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Builder is jailed after botched loft conversion

A BUILDER from Cardiff who cost a grandmother her retirement savings after a “sloppy” loft conversion has been jailed.

Marc Anthony Foley pleaded guilty to three charges under Consumer Protection Regulations at Cardiff Crown Court today, (Nov 27).

He was given an immediate custodial sentence of four months for each offence, half served in custody and half under supervision. The sentences will be served concurrently.

In November 2015, Diane McDonald paid Mr Foley £25,650 in cash for a loft conversion at her home in Cyncoed. But by December 2016, there were issues with the radiators and leaks around the chimney.

Coun Michael Michael, Cardiff Council’s Cabinet Member with responsibility for Shared Regulatory Services, said: “I welcome the immediate four month custodial sentence imposed by the court today.

“It should send a clear message to all those in the building trade that substandard work, which can have catastrophic consequences will not be tolerated and we will do all that we can to investigate cases presented to us and take necessary action.”

In a Victim Impact Assessment heard at Cardiff Magistrates Court earlier this month, it was claimed Mrs McDonald received psychiatric help to deal with the stress caused by Mr Foley, as well as paying an extra £27,000 plus VAT for a different company to rectify the work and meet industry standards.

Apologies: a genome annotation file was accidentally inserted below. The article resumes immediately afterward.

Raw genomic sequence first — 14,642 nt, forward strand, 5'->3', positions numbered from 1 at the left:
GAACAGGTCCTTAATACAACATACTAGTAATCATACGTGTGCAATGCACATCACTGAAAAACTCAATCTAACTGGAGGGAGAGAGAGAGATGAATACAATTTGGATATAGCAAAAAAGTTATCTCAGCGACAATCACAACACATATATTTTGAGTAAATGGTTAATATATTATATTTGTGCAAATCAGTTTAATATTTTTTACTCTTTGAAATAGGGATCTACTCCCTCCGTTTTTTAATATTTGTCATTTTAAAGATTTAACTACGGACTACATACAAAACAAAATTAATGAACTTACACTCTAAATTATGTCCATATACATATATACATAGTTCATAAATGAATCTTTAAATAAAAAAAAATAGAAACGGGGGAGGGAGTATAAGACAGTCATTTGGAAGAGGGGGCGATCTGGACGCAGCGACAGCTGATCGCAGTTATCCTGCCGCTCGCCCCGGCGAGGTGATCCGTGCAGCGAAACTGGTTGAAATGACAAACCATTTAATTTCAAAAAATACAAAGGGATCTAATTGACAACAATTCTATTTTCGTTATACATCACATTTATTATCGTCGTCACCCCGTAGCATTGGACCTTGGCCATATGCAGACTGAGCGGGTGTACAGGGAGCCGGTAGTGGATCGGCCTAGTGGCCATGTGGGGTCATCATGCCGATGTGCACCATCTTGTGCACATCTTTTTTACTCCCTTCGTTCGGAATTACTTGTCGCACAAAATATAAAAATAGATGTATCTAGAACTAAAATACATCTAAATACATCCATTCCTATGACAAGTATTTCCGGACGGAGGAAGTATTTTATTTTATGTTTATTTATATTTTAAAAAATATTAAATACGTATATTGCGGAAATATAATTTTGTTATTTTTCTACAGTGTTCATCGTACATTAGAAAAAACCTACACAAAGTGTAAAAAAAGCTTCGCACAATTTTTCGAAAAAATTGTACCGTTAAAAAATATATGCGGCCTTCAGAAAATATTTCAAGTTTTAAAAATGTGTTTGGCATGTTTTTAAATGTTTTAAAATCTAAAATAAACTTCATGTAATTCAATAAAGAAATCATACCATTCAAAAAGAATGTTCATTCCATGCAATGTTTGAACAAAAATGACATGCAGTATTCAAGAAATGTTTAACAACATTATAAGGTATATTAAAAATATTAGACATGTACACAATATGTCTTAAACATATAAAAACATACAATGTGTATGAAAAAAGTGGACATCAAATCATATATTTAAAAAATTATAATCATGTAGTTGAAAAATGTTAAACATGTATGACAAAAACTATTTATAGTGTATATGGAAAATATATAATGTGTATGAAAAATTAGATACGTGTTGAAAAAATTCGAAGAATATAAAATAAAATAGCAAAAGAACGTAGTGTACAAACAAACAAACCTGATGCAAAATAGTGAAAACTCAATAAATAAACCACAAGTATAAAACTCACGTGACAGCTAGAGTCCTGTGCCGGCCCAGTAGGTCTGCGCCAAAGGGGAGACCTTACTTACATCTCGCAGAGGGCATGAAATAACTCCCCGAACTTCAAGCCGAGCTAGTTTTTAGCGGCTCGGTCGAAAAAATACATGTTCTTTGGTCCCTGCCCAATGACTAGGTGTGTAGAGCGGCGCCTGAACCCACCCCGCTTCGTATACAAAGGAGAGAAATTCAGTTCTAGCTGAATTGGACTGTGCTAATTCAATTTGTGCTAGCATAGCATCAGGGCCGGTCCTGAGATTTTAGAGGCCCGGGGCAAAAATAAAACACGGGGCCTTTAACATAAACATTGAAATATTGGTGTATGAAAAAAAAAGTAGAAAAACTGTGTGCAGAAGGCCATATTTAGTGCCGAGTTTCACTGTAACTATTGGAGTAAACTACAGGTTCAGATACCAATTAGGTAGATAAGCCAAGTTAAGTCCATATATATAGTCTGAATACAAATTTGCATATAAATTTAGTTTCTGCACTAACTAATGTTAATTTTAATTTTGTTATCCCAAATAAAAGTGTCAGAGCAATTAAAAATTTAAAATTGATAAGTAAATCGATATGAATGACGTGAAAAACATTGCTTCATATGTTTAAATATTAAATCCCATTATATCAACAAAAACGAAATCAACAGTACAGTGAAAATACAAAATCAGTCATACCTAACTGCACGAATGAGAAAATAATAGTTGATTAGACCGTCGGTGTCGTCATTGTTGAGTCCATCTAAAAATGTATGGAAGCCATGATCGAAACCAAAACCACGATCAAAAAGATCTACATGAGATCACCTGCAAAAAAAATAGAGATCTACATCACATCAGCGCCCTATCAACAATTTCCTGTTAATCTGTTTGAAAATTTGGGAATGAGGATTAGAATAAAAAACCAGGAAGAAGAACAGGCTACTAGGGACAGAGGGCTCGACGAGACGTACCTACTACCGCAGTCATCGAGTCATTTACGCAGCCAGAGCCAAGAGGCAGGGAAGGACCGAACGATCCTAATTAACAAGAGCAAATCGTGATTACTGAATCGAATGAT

Mrs McDonald said: “He was a family friend. I trusted him and I was assured that he would be able to carry out the work. I am devastated, I had only just retired and I have had to go back to work to sort all this out.”

Addressing Mr Foley at Magistrates Court earlier this month, District Judge Bodfan Jenkins said: “Marc Foley you acted dishonestly, failed to deal with the issues appropriately, failed to honour a guarantee and your work was way below the standards and dangerously so.

“The work was built in a sloppy manner, ignoring building techniques which could cause significant harm.

“This is a case, in my view, where an element of deception fraud has taken place, this is when someone comes along and doesn’t carry out the work properly. There is, in my view, a sprinkling of this in this case and due to this, this case goes way beyond financial penalty.”

Mr Foley’s company, MAF Construction & Sons Ltd, was dissolved in May 2017. Another company, MAF Construction (Cardiff) Ltd, shared the same address as MAF Construction & Sons Ltd on Rhymney River Bridge Road.

However, Mr Foley’s LinkedIn account states he has been a managing director at Rhiwbalff Construction Ltd since May, 2015. The Facebook page for Rhiwbalff Construction Ltd directs customers to two phone numbers, one of which belongs to Mr Foley.

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